I don’t usually feel that I need to be told not to put too much time into teaching. I mean, of course I try to prepare interesting classes and good assignments, but I don’t spend 45 minutes grading a single paper or write comments as long as the paper itself.
But I had an idea recently about using crossword puzzles to teach Middle English vocabulary. And to reinforce facts about Chaucerian texts. And since I am a word-puzzle geek (acrostics, anagrams, Boggle, crosswords, cryptics, Lexulous, Perquackey, Scrabble), I didn’t think it would be that hard to create a puzzle of my own. A fun challenge, sure.
At 2:30 a.m. last night, I finally put the graph paper down and went to bed. Not finished, oh no, never think that. I had had a whole corner done at one point, if I accepted two-letter words, but I decided I wouldn’t do that.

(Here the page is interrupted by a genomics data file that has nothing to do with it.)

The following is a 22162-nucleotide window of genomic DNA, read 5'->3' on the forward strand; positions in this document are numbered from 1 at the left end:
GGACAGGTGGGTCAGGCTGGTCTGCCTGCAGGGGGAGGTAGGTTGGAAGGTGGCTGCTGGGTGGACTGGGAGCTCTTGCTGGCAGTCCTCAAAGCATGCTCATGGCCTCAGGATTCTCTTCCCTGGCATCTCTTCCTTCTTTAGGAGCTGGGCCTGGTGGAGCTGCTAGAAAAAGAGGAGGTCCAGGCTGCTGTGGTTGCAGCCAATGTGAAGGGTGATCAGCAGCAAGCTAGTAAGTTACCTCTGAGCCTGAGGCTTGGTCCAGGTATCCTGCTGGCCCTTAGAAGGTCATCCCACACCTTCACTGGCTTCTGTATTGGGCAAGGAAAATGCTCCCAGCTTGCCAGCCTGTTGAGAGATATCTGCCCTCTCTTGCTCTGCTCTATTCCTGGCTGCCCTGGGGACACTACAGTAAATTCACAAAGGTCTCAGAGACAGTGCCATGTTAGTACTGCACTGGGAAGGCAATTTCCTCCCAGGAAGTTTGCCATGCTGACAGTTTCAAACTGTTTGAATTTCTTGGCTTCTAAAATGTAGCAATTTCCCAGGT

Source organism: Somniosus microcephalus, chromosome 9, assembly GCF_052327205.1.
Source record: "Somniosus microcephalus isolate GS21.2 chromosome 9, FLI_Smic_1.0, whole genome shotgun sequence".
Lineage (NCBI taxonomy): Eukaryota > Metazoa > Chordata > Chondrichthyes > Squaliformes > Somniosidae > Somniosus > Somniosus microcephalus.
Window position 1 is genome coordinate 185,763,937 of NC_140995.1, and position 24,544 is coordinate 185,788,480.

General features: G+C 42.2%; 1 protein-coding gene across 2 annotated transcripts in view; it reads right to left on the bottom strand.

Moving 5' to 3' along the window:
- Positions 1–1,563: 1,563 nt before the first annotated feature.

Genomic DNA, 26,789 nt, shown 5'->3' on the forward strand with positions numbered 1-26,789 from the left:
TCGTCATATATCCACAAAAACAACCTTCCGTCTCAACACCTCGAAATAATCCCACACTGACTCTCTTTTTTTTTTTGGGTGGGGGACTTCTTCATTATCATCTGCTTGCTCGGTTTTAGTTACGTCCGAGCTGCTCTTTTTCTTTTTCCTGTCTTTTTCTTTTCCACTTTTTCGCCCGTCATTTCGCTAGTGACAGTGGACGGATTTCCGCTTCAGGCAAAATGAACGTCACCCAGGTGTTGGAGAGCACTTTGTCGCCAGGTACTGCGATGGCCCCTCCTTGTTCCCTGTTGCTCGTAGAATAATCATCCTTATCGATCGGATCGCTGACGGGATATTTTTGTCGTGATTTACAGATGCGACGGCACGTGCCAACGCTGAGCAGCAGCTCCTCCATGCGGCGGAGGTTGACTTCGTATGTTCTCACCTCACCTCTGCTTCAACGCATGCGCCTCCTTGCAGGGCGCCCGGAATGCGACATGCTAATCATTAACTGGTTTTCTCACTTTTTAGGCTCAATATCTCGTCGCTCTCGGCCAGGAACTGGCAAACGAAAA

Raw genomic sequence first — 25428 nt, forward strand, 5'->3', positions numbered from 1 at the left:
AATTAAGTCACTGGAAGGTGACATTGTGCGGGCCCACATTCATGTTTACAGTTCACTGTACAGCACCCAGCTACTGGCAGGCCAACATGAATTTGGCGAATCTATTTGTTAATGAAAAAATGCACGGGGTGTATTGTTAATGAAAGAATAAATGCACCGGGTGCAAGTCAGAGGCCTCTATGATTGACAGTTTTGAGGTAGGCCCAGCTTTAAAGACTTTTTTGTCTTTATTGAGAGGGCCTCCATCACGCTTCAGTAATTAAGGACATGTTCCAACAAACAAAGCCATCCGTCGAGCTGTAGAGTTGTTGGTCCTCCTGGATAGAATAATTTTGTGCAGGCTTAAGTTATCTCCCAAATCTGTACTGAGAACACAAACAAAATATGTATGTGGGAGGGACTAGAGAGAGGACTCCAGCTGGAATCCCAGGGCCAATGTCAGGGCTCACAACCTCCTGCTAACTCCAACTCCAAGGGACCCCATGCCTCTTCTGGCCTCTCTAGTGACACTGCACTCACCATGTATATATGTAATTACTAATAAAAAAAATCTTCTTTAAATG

I got a bit farther today, having worked out some principles yesterday; it also helps, I think, to have expanded the grid a little.
But as great as I think it is to have a crossword puzzle with a Book of the Duchess theme and many of the answers in Middle English, this is the sort of thing that no one will ever appreciate or give me credit for. Students will probably think there’s a web site where professors can download puzzles based on the Chaucerian work of their choice. My colleagues will have no idea how long it takes to do this, or why anyone would want to bother. This is not a good use of my time.
You can be helped. No one has to get hurt. Put down the pencil and graph paper, and back away slowly.